IshChayal More than 1 year ago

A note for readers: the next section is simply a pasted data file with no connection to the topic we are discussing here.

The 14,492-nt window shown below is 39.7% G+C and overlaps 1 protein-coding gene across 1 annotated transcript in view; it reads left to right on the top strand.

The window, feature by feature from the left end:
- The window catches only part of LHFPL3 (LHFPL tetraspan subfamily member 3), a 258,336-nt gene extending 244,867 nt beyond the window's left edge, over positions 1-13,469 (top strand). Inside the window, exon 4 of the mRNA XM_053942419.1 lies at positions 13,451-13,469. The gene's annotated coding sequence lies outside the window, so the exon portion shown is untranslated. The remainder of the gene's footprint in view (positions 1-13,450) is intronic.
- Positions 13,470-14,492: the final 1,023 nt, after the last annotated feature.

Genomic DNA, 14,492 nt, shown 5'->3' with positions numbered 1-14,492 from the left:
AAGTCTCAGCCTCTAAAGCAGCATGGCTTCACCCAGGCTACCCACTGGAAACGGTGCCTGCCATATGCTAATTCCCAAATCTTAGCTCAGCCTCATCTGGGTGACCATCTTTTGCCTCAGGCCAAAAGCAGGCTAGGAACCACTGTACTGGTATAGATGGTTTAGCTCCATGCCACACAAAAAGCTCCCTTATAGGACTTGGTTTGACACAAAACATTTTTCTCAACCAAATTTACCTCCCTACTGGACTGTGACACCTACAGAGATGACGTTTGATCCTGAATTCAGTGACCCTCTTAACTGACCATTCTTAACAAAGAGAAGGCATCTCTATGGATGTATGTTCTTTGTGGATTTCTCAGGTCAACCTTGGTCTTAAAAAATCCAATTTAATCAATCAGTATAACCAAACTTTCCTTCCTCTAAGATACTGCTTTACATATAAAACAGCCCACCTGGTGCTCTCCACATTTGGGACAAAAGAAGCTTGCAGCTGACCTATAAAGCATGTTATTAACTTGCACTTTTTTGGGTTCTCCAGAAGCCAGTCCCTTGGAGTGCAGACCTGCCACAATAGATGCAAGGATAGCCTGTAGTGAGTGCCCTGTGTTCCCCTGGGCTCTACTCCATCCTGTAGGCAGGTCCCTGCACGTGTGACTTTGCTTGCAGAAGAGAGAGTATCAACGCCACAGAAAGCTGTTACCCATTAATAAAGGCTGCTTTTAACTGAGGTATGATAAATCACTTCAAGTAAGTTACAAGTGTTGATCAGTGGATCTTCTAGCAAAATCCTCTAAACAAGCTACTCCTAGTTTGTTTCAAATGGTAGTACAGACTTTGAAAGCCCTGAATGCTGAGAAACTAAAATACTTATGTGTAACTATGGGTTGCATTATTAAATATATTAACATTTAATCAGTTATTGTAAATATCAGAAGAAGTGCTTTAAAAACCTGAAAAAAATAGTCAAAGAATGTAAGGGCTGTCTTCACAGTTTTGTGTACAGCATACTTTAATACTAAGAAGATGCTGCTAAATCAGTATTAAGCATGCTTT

On the surface, Hush is a now all too familiar tale - a young girl witnesses/experiences sexual abuse, lacks the context and ability to deal with it as a child and then has to grapple with the impact it has on her as an adult. But there is much more here than the surface. For one, there is the voice. In the hands of Aishes Chayil, Gittel emerges as one of the most unique voices in children's fiction in quite some time. She is both heartbreakingly naive and devastatingly aware, her sheltered innocence slowly giving away to something adult and knowing, yet never losing her pureness of tone. In the hands of a lesser author this would be an accomplishment - what makes Aishes Chayil's feat all the more masterful is the dual time periods of the book. Someone, she bridges the gap between the adult Gittel and the child Gittel - we never loses sight of who Gittel is and her unique, often whimsical point of view, and yet, with subtle strokes and shadings, the demarcation between child and adult is beautifully depicted. Finally, there is the tenderness with which Eishes Chayil manages to infuse her depiction of the Chassidic community. In a book like this, it would be all too easy to turn the community into a black and white cartoon of close minded cruelty. But Eishes Chayil does something truer here - she shows the community as it is, its strength, it's beauty and yes, its tragic flaws. She doesn't preach, she doesn't condemn she simply shows. And in showing she points the hard finger of truth where it needs to be pointed. Similarly, her characterizations are nuanced and shaded. Again, in a book like this, it would be easy to paint the men as patriarchal and oppressive and the women as docile and cowed. Eishes Chayil does something truer, particularly in her depiction of Gittel's father and later her husband. This story and its exquisite craftsmanship linger in my thoughts days after I've finished it, and I'm sure it will reward anyone fortunate enough to encounter it with the same.